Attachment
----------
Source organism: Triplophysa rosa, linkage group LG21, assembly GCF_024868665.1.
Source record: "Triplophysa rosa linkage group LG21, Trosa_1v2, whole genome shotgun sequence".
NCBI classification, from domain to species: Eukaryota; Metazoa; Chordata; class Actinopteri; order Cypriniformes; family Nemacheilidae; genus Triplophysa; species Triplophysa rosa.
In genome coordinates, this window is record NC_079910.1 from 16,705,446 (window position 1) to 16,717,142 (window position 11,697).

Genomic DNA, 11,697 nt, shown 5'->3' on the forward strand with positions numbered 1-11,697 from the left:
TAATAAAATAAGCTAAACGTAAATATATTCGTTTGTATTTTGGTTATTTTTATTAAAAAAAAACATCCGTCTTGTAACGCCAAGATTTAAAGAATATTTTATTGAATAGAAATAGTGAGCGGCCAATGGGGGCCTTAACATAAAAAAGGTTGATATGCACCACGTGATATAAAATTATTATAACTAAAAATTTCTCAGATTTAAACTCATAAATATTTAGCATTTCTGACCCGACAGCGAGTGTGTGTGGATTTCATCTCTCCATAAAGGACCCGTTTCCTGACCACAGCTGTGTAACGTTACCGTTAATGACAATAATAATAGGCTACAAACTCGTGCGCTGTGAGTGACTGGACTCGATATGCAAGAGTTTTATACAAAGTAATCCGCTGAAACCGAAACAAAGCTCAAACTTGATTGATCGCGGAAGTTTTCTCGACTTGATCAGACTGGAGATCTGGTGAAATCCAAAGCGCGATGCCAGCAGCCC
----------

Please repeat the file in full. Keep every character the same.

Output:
Source organism: Triplophysa rosa, linkage group LG21, assembly GCF_024868665.1.
Source record: "Triplophysa rosa linkage group LG21, Trosa_1v2, whole genome shotgun sequence".
NCBI classification, from domain to species: Eukaryota; Metazoa; Chordata; class Actinopteri; order Cypriniformes; family Nemacheilidae; genus Triplophysa; species Triplophysa rosa.
In genome coordinates, this window is record NC_079910.1 from 16,705,446 (window position 1) to 16,717,142 (window position 11,697).

Genomic DNA, 11,697 nt, shown 5'->3' on the forward strand with positions numbered 1-11,697 from the left:
TAATAAAATAAGCTAAACGTAAATATATTCGTTTGTATTTTGGTTATTTTTATTAAAAAAAAACATCCGTCTTGTAACGCCAAGATTTAAAGAATATTTTATTGAATAGAAATAGTGAGCGGCCAATGGGGGCCTTAACATAAAAAAGGTTGATATGCACCACGTGATATAAAATTATTATAACTAAAAATTTCTCAGATTTAAACTCATAAATATTTAGCATTTCTGACCCGACAGCGAGTGTGTGTGGATTTCATCTCTCCATAAAGGACCCGTTTCCTGACCACAGCTGTGTAACGTTACCGTTAATGACAATAATAATAGGCTACAAACTCGTGCGCTGTGAGTGACTGGACTCGATATGCAAGAGTTTTATACAAAGTAATCCGCTGAAACCGAAACAAAGCTCAAACTTGATTGATCGCGGAAGTTTTCTCGACTTGATCAGACTGGAGATCTGGTGAAATCCAAAGCGCGATGCCAGCAGCCC